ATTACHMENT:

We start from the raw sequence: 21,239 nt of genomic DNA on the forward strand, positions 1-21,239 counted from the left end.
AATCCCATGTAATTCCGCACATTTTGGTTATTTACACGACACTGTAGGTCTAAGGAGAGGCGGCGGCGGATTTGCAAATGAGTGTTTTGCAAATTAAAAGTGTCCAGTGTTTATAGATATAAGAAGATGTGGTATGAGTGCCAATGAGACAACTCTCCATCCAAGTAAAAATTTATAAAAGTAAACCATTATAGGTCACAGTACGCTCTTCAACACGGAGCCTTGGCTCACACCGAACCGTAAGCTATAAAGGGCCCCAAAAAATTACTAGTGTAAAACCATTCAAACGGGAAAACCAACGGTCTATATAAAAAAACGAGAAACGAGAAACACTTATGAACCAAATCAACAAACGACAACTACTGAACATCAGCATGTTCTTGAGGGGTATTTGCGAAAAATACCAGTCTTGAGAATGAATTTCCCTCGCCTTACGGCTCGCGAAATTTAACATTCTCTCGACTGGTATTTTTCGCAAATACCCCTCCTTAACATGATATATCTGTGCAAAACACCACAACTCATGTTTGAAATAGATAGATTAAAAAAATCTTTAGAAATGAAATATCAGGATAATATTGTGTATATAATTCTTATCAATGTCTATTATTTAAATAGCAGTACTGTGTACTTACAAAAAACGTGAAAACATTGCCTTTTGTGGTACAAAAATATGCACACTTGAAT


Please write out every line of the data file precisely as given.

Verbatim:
We start from the raw sequence: 21,239 nt of genomic DNA on the forward strand, positions 1-21,239 counted from the left end.
AATCCCATGTAATTCCGCACATTTTGGTTATTTACACGACACTGTAGGTCTAAGGAGAGGCGGCGGCGGATTTGCAAATGAGTGTTTTGCAAATTAAAAGTGTCCAGTGTTTATAGATATAAGAAGATGTGGTATGAGTGCCAATGAGACAACTCTCCATCCAAGTAAAAATTTATAAAAGTAAACCATTATAGGTCACAGTACGCTCTTCAACACGGAGCCTTGGCTCACACCGAACCGTAAGCTATAAAGGGCCCCAAAAAATTACTAGTGTAAAACCATTCAAACGGGAAAACCAACGGTCTATATAAAAAAACGAGAAACGAGAAACACTTATGAACCAAATCAACAAACGACAACTACTGAACATCAGCATGTTCTTGAGGGGTATTTGCGAAAAATACCAGTCTTGAGAATGAATTTCCCTCGCCTTACGGCTCGCGAAATTTAACATTCTCTCGACTGGTATTTTTCGCAAATACCCCTCCTTAACATGATATATCTGTGCAAAACACCACAACTCATGTTTGAAATAGATAGATTAAAAAAATCTTTAGAAATGAAATATCAGGATAATATTGTGTATATAATTCTTATCAATGTCTATTATTTAAATAGCAGTACTGTGTACTTACAAAAAACGTGAAAACATTGCCTTTTGTGGTACAAAAATATGCACACTTGAAT